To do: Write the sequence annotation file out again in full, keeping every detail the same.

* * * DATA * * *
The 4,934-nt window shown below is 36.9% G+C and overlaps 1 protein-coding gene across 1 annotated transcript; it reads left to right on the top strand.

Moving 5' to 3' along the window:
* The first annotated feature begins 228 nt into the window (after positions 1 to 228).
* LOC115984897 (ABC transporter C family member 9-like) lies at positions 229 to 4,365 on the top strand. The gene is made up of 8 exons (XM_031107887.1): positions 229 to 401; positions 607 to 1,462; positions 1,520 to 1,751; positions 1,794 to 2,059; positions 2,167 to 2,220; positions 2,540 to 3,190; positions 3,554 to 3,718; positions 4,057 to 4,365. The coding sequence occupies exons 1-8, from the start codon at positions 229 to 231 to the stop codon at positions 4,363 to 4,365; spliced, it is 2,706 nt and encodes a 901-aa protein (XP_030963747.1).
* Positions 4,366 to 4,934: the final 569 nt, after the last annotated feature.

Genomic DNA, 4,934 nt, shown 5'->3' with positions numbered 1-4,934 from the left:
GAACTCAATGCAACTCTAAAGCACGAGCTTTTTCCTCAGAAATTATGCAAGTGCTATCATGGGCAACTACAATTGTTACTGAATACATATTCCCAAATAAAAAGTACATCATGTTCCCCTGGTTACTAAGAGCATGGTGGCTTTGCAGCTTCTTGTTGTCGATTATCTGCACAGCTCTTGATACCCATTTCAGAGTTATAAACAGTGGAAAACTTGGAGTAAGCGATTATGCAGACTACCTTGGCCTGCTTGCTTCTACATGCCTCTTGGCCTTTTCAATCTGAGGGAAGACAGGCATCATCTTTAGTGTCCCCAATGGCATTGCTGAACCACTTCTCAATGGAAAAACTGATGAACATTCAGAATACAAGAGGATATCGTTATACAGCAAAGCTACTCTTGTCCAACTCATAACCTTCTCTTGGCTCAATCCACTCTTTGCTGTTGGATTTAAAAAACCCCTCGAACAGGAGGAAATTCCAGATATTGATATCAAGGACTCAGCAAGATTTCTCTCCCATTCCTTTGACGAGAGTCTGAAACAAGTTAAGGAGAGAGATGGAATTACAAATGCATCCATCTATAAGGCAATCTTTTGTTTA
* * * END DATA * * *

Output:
The 4,934-nt window shown below is 36.9% G+C and overlaps 1 protein-coding gene across 1 annotated transcript; it reads left to right on the top strand.

Moving 5' to 3' along the window:
* The first annotated feature begins 228 nt into the window (after positions 1 to 228).
* LOC115984897 (ABC transporter C family member 9-like) lies at positions 229 to 4,365 on the top strand. The gene is made up of 8 exons (XM_031107887.1): positions 229 to 401; positions 607 to 1,462; positions 1,520 to 1,751; positions 1,794 to 2,059; positions 2,167 to 2,220; positions 2,540 to 3,190; positions 3,554 to 3,718; positions 4,057 to 4,365. The coding sequence occupies exons 1-8, from the start codon at positions 229 to 231 to the stop codon at positions 4,363 to 4,365; spliced, it is 2,706 nt and encodes a 901-aa protein (XP_030963747.1).
* Positions 4,366 to 4,934: the final 569 nt, after the last annotated feature.

Genomic DNA, 4,934 nt, shown 5'->3' with positions numbered 1-4,934 from the left:
GAACTCAATGCAACTCTAAAGCACGAGCTTTTTCCTCAGAAATTATGCAAGTGCTATCATGGGCAACTACAATTGTTACTGAATACATATTCCCAAATAAAAAGTACATCATGTTCCCCTGGTTACTAAGAGCATGGTGGCTTTGCAGCTTCTTGTTGTCGATTATCTGCACAGCTCTTGATACCCATTTCAGAGTTATAAACAGTGGAAAACTTGGAGTAAGCGATTATGCAGACTACCTTGGCCTGCTTGCTTCTACATGCCTCTTGGCCTTTTCAATCTGAGGGAAGACAGGCATCATCTTTAGTGTCCCCAATGGCATTGCTGAACCACTTCTCAATGGAAAAACTGATGAACATTCAGAATACAAGAGGATATCGTTATACAGCAAAGCTACTCTTGTCCAACTCATAACCTTCTCTTGGCTCAATCCACTCTTTGCTGTTGGATTTAAAAAACCCCTCGAACAGGAGGAAATTCCAGATATTGATATCAAGGACTCAGCAAGATTTCTCTCCCATTCCTTTGACGAGAGTCTGAAACAAGTTAAGGAGAGAGATGGAATTACAAATGCATCCATCTATAAGGCAATCTTTTGTTTA